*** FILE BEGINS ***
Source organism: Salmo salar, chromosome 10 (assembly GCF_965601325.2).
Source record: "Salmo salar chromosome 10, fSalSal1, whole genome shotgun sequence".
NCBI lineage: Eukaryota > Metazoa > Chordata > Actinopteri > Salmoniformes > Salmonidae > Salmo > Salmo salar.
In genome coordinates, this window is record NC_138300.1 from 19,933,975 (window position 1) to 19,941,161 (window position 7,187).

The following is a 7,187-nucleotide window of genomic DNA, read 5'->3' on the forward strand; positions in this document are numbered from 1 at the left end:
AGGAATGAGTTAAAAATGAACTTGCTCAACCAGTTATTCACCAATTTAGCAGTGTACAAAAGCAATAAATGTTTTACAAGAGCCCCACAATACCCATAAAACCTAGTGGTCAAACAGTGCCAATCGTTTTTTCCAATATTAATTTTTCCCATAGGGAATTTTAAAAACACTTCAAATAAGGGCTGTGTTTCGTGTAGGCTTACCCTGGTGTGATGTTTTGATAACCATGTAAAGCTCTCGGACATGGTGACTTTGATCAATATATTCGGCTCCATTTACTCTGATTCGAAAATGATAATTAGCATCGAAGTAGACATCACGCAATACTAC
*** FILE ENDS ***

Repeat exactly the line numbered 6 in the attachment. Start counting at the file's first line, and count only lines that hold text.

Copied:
AGGAATGAGTTAAAAATGAACTTGCTCAACCAGTTATTCACCAATTTAGCAGTGTACAAAAGCAATAAATGTTTTACAAGAGCCCCACAATACCCATAAAACCTAGTGGTCAAACAGTGCCAATCGTTTTTTCCAATATTAATTTTTCCCATAGGGAATTTTAAAAACACTTCAAATAAGGGCTGTGTTTCGTGTAGGCTTACCCTGGTGTGATGTTTTGATAACCATGTAAAGCTCTCGGACATGGTGACTTTGATCAATATATTCGGCTCCATTTACTCTGATTCGAAAATGATAATTAGCATCGAAGTAGACATCACGCAATACTAC